Have they always been there, or I’m just beginning to notice them? Tons of people reading the Bible in public have caught my eye lately. The first impulse was to roll my eyes at these coffee shop Bible readers (mostly because I find highlighting those unusually thin pages to be a little bizarre), but then I thought maybe, just maybe, it’s possible that some of these folks are finding true comfort in the chapters and verses they’re reading. How could I possibly know what their intentions are as newly curious or long-time devoted readers? There must be some good in that text that the good are able to find; it can’t simply be a piece of evidence that the fearful use to justify fear. So I made a decision: as long as the members of this specific book club refrain from running towards me hell-bent on saving my rainbow soul, I vow to stop judging The Book by its reader.

Maybe I’m jumping the gun (that Jesus wants me to own), but as the years fly by and my laugh lines hang around longer than they used to, I feel less of an attachment to religion. The venom that some of the so-called good folks are able to spit at the nonbelievers continues to fascinate and frustrate those of us who . . . well . . . tend to lean heathen. When a writer has to come up with an entertaining tale of “the good townspeople versus the alleged tramp who runs the saloon on the gusty wind side of town,” that writer knows he needs to come up with more than a simple, cookie-cutter battle of morals. To add a decent helping of fuel to the hellfire, the audience needs a personal conflict between two characters on opposing sides, and a selfish competition over money is never to be neglected. Hmm, the high and mighty religious types determined to bring down the little guy over money, but disguising it as a righteous battle of morals? How do these writers come up with such preposterous plots? The world is full of folks “with itchy fingers and a coil of rope around their saddle horns, lookin’ for somebody to hang. And after riding a few hours they don’t care much who they hang.”

Who doesn’t love Joan Crawford with a gun? Mercedes McCambridge, apparently. In Johnny Guitar (1954), the former is our saloon-running railroad tramp, while the latter leads the group of upstanding men determined to bring her down. Oh yes, and there’s a character named Johnny who plays a guitar, but trust me, he’s hardly worth mentioning. Never one to dismiss rumors, I began searching furiously for any truth to the story that a jealous Crawford slashed all of McCambridge’s clothes to shreds (or at the very least flung them from her costar’s trailer on to the street). Labeling Crawford “a mean, tipsy, powerful, rotten-egg lady,” McCambridge started a rival that I imagine outlasted both women’s careers. It may pale in comparison to the snarky feuds Crawford had with Miss Bette Davis, but according to my cookbook, a juicy rumor or two always brings out the flavor of any film. A talented radio star, McCambridge would later go on to provide the voice of Pazuzu, the demon in The Exorcist (1973), a vocal performance that redefined the word “terror” for its audience.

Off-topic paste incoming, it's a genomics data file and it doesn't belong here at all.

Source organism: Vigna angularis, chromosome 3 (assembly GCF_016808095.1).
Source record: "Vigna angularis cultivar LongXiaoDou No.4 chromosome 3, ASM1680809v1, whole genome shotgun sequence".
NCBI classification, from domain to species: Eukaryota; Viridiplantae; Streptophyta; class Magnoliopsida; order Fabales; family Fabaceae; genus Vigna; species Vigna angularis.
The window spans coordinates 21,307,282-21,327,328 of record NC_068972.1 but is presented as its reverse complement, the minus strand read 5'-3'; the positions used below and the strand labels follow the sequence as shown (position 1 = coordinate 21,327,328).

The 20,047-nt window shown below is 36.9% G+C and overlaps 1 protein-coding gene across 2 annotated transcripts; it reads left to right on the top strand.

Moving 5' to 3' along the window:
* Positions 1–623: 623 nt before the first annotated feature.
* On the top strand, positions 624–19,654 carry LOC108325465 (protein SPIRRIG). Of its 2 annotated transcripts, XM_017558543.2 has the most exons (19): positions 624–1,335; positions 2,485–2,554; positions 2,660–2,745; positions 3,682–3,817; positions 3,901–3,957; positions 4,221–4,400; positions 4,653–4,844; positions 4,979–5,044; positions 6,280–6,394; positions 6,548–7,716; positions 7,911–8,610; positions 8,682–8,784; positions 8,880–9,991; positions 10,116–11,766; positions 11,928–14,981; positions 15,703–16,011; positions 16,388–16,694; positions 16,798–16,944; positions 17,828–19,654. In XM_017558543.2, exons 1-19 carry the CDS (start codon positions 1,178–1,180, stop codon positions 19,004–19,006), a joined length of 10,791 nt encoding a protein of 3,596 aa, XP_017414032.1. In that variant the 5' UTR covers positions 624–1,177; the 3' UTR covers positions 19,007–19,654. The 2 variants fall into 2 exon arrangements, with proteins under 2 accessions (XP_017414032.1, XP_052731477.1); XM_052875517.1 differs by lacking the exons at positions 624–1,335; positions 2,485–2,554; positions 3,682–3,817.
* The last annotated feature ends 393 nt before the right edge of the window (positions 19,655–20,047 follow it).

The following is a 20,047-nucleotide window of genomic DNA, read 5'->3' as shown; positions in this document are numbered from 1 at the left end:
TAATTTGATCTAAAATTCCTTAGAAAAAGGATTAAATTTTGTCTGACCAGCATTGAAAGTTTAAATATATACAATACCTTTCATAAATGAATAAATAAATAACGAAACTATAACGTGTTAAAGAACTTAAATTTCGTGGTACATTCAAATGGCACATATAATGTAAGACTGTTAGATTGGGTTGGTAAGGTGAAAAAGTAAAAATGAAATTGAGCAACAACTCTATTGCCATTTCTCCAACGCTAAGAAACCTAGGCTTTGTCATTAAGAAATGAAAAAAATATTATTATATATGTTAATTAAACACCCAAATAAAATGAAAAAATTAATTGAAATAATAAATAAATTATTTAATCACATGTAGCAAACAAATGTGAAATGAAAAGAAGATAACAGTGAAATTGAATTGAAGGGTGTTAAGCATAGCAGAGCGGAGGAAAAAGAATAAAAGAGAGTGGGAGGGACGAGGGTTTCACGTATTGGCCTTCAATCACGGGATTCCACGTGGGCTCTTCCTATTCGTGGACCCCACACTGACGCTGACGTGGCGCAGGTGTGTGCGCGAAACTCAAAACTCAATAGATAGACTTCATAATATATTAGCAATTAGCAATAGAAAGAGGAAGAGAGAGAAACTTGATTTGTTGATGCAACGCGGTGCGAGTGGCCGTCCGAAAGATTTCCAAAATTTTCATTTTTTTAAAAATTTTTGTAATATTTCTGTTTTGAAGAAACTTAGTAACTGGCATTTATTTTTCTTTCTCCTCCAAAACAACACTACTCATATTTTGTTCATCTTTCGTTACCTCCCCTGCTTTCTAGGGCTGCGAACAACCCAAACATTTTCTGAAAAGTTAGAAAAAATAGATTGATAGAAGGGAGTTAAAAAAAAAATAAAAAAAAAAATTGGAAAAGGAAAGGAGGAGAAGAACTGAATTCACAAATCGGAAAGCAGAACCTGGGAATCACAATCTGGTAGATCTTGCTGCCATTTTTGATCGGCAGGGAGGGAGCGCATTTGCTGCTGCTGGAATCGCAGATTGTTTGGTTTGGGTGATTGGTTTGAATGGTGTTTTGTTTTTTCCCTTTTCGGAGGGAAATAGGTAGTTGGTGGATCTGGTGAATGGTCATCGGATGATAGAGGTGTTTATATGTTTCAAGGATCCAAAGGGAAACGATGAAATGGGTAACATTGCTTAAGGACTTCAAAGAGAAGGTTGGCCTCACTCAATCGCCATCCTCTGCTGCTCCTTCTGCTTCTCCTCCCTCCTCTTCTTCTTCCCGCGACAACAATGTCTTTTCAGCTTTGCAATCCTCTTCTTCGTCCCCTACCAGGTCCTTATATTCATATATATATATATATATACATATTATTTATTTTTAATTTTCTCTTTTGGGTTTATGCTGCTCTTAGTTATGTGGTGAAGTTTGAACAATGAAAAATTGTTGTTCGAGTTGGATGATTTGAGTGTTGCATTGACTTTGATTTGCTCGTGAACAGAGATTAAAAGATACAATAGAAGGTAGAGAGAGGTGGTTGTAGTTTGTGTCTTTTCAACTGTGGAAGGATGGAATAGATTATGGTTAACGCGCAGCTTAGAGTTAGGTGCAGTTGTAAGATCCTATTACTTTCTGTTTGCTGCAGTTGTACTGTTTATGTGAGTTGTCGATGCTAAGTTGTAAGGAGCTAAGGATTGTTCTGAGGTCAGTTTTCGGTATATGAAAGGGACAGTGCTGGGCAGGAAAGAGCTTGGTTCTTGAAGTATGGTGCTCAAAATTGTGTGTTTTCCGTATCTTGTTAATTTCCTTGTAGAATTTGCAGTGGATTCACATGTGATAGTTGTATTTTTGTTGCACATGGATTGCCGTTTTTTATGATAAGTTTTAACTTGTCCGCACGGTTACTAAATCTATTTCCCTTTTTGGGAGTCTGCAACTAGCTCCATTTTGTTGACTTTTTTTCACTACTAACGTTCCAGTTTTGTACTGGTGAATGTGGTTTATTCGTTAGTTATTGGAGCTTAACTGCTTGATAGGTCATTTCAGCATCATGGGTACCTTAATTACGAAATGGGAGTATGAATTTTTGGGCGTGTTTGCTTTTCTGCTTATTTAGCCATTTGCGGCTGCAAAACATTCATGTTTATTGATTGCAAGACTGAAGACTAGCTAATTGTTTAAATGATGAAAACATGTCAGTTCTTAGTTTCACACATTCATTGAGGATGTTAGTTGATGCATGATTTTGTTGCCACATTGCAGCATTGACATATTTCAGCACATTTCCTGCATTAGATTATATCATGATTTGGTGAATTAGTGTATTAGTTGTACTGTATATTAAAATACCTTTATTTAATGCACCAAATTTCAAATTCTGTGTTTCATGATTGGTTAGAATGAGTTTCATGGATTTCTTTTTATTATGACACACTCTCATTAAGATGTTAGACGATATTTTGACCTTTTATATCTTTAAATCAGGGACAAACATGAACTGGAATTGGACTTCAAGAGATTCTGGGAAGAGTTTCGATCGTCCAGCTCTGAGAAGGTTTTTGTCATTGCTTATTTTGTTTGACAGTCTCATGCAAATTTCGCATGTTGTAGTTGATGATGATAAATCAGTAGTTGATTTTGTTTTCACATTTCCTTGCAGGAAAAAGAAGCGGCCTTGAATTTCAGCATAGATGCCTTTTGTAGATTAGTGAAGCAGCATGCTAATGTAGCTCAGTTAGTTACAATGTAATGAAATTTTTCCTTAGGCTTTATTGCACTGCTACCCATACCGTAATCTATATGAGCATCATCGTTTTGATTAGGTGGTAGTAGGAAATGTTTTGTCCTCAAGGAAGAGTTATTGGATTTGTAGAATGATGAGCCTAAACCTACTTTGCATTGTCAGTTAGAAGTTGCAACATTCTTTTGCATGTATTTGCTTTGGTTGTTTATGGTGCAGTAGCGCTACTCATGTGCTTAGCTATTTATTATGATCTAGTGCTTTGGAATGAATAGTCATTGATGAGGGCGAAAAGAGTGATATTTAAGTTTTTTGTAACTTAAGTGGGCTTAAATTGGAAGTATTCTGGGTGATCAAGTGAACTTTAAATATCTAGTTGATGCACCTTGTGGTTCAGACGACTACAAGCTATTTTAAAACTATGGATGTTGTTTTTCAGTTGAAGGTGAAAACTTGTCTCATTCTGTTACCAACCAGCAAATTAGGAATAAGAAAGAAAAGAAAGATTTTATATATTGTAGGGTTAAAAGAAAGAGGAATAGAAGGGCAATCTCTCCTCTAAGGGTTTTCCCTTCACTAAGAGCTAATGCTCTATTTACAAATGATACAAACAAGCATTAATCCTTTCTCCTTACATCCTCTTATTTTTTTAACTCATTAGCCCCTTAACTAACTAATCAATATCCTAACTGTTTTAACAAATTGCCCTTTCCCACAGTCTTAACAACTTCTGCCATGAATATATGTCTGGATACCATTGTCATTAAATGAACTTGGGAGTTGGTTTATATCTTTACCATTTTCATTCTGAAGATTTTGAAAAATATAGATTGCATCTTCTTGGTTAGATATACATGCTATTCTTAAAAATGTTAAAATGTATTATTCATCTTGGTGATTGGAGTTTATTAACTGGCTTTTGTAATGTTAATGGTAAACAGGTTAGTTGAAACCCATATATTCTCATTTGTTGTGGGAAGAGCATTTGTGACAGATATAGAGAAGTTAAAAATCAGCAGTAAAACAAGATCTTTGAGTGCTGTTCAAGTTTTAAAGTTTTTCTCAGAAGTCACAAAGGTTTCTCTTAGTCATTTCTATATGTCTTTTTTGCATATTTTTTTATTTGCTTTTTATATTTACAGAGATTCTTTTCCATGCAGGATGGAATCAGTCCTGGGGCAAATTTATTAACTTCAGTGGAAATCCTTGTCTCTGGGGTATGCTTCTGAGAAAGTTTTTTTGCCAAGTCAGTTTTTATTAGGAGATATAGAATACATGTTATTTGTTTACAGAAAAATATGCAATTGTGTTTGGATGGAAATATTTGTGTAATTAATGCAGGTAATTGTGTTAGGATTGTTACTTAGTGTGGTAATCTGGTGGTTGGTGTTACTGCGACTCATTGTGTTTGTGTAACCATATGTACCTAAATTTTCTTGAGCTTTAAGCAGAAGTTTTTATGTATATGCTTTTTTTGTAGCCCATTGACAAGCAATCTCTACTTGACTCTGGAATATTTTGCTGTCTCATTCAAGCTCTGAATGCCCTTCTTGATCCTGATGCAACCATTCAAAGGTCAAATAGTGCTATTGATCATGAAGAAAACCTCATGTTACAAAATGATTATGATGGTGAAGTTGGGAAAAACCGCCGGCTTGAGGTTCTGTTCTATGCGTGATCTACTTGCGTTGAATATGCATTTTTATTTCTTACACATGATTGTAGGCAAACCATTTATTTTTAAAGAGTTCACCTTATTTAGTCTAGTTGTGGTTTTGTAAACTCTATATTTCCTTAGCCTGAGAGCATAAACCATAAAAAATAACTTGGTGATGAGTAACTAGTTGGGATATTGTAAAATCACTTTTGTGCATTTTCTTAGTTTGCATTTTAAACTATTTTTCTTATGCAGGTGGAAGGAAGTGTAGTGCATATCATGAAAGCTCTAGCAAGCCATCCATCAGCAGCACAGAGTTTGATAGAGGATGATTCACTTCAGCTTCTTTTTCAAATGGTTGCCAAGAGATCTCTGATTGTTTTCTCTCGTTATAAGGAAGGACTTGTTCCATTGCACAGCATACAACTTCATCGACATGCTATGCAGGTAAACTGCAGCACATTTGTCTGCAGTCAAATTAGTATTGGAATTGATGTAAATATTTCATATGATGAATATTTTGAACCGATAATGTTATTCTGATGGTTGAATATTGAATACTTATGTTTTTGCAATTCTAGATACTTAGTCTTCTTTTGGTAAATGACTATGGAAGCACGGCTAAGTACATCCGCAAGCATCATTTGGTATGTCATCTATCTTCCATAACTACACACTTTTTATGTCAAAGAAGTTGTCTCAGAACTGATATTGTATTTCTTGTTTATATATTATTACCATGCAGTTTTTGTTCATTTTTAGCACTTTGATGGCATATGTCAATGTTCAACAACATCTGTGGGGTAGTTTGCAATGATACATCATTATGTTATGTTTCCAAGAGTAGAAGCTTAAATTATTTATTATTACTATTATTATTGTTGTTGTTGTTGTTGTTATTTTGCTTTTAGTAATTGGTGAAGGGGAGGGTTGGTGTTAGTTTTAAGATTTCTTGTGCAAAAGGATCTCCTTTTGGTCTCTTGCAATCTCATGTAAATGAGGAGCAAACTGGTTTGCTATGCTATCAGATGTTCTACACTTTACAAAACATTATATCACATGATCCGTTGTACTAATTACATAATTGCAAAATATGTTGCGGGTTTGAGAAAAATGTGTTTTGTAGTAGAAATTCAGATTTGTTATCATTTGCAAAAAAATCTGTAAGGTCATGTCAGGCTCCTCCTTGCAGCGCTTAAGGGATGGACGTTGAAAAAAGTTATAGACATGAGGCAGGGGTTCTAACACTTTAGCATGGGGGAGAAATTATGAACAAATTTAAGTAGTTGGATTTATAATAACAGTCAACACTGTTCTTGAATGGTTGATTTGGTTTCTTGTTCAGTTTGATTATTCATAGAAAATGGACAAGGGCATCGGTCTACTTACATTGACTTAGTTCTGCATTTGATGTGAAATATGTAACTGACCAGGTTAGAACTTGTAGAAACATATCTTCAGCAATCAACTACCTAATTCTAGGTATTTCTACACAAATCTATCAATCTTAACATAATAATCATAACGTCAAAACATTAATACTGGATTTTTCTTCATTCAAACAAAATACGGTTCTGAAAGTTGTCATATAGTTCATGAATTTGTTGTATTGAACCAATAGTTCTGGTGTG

There are two sounds that can lighten the worst of moods. One is the song “Islands in the Stream,” which gratifyingly pairs Dolly Parton with Kenny Rogers, and possesses the power to end to all things evil in this world. The second is the sound of Peggy Lee’s voice. It was an embarrassing moment when I reached the end of Johnny Guitar and heard that sugar-coated, velvety voice of Peg’s purr a song that was not available in my vault. The last time I checked, I had about 90 tunes of hers in my collection, and I’m proud to report now that the title song is moving up swiftly on my list of top-played tracks. The song “Johnny Guitar” also launches one of the greatest playlists I have ever created; a soothing list that goes from Patsy Cline, Johnny Cash, and Dusty Springfield to B. B. King, Barbra, Dolly, and Katey Sagal (seriously, if you haven’t heard Katey Sagal sing, put her name through the Internet machine and give her a try. The songs she recorded for the Sons of Anarchy soundtrack give me chills ‘n’ things).

Indeed, Peggy Lee is the cherry on top of this campy western, but even she knows not to steal the spotlight from Miss Joan Crawford. Hell, if the righteous Pazuzu couldn’t gun her down . . . Heaven help us.


Add Johnny Guitar to your queue.

  1. Anonymous says:

    Love the picture, it may be worth a watch just for her and the music. Great writing as always.


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